With the Met Office confirming that summer 2018 was the joint hottest summer on record in the UK, Seahorse questions the impact this summer’s notorious heatwave has had on the way climate change is framed.
Across the Northern Hemisphere, summer 2018 has been characterised by extraordinary climatic extremes, from soaring temperatures to persistent droughts and devastating wildfires. The heatwave has had severe and extensive impacts on human health, agriculture, nature and infrastructure: there were 663 more deaths than average in England and Wales during June and July, whilst consistent water shortages and hot temperatures have caused alarm over crop yields and livestock vitality.
Due to its extremity, the heatwave received a great deal of media attention, beginning towards the end of June when temperatures started to soar across Europe. According to preliminary research by the World Weather Attribution consortium of scientists, this summer’s heatwave was made more than twice as likely by human-caused climate change. The media, however, initially portrayed the heatwave as a result of an unusually weak jet stream, without highlighting any possible links between climate change and the weather we were experiencing. Over time, however, there was a shift in the media’s narrative. Climate change began to be presented as a key cause with even traditionally climate sceptic media outlets, such as the Sun and the Daily Mail, citing the link.
The extreme weather of summer 2018 is in line with climate model predictions, namely that a warmer world will experience more extreme weather. In contrast to remarkably persistent views of climate change as a distant threat, this summer’s extreme weather provided clear evidence that the consequences of climate change are materialising on our doorstep, with serious consequences for human health, livelihoods and the natural environment. It would have been difficult to avoid observing the persistence and unusualness of this summer’s weather, and it inevitably became a key topic of conversation, as evidenced by the increased media interest. So, what might the long-term impact of this summer’s weather be on our framing of the climate change debate? And will this translate into strengthened action?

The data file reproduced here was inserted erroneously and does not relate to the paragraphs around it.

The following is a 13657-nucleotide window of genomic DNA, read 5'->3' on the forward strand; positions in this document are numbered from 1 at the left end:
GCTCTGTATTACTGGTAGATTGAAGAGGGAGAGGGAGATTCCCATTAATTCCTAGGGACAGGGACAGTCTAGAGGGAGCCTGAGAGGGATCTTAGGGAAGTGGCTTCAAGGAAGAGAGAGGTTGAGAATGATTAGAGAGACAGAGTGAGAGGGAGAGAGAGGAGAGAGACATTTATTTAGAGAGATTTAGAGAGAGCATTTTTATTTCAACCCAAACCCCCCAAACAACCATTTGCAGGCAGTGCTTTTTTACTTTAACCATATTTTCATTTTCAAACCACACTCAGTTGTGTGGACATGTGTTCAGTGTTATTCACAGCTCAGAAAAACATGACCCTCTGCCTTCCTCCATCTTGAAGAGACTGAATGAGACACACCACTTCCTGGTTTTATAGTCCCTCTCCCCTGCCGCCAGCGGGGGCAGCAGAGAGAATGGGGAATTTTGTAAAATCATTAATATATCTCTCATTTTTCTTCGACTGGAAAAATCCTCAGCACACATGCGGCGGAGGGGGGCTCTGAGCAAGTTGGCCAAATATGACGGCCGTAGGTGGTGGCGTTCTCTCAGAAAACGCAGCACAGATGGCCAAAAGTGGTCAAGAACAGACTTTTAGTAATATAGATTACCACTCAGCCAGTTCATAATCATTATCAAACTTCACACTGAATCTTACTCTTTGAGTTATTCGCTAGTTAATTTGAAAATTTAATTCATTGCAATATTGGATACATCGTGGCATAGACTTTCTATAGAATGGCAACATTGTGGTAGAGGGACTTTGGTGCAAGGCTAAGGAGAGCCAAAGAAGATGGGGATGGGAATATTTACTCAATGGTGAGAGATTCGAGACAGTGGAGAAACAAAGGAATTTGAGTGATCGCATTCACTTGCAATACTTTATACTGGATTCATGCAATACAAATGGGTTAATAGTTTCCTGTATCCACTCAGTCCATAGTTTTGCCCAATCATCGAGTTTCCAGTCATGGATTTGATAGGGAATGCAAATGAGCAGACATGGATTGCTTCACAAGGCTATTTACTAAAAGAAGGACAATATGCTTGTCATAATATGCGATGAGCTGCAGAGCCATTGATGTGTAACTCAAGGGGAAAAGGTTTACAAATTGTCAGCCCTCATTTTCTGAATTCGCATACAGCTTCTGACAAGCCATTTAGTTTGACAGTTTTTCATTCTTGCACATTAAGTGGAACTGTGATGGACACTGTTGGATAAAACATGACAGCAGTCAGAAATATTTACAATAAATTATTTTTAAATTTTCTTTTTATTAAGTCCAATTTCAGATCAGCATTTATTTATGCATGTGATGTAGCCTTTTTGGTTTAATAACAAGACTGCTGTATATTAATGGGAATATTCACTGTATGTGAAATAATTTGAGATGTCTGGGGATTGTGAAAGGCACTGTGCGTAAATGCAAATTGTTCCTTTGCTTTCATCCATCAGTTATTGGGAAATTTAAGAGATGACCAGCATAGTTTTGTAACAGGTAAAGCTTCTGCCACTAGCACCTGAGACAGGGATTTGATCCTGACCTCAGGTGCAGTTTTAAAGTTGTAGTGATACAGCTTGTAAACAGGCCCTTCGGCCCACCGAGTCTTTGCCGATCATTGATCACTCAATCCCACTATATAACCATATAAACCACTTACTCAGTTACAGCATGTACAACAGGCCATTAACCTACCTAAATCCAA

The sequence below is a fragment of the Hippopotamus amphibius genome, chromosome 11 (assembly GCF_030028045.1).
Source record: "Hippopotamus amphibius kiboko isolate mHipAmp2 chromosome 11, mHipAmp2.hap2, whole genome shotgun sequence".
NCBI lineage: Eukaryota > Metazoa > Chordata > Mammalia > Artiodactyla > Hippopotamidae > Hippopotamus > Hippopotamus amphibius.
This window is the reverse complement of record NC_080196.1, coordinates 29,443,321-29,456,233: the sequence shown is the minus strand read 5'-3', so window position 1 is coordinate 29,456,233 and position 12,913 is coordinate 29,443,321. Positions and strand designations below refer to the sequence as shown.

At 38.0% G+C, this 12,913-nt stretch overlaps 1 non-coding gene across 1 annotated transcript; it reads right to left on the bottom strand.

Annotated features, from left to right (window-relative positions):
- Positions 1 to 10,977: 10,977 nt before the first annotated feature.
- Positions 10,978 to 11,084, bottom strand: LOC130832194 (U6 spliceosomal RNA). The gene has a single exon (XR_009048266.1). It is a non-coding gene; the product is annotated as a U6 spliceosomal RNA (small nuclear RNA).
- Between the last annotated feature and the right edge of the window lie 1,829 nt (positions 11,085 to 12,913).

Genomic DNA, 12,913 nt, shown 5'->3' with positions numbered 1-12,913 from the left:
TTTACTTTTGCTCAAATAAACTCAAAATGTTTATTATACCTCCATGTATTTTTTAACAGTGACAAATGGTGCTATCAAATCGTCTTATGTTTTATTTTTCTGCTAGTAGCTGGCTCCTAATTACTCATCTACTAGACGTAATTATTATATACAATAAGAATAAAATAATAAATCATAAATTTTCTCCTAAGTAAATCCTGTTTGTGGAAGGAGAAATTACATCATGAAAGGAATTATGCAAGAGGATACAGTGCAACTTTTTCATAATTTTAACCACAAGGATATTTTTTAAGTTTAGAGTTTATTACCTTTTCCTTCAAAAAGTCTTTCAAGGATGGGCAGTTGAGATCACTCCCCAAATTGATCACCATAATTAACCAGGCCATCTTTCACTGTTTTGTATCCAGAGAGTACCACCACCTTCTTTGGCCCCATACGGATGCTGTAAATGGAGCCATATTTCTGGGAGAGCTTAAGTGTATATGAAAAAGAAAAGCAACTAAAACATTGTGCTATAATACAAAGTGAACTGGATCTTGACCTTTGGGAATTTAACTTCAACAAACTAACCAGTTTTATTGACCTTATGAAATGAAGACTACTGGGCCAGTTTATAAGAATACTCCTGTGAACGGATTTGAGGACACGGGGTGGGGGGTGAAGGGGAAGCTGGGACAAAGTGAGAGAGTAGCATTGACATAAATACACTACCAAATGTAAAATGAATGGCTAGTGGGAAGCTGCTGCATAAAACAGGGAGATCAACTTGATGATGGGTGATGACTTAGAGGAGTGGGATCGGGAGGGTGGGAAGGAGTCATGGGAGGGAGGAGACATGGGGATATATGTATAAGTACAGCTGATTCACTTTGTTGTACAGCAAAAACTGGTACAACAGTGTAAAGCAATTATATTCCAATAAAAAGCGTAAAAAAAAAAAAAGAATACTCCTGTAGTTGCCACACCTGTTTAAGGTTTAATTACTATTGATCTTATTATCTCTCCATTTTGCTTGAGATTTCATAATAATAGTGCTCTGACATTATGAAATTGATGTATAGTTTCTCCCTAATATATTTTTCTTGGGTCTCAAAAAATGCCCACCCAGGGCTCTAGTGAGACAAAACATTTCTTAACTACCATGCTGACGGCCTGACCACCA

Primarily, the first-hand observation of the impacts of climate change and warming within the UK this summer has made it increasingly difficult for climate change to be solely termed in the language of prediction; observational data can now add to the framing of the climate change conversation here.
This shift from solely prediction to both prediction and observation in our framing of climate change is key in promoting action and communication. Predictions inherently involve some degree of statistical uncertainty, which makes them subject to scrutiny for various reasons and with various motives. In the case of climate change, the degree of scrutiny plaguing discussions has often served to hinder much-needed action. Observations, on the other hand, cannot be refuted to the same degree as predictions – it is much harder to deny what is clearly happening around us. Observations from this summer’s heatwave therefore act as vital wake-up calls. In demonstrating that climate change has arrived, this heatwave has increased awareness of the lack of climate change resilience and adaptation currently in place, across both the UK and the world.
Climate change is no longer a future phenomenon framed only within predictions. Instead, it is a present-day threat that we are observing with our own eyes. With its record-breaking temperatures and deadly droughts, summer 2018 has ultimately shifted the way we can discuss climate change and its threats. This heatwave has refocused lost minds and engaged new ones in the fight for action against climate change. Seahorse hopes that once autumn arrives and we experience the inevitable cooler weather, this summer’s irrefutable display of the abnormal changes in our climate system are not forgotten and that the chorus of calls for essential action on climate change continues to grow.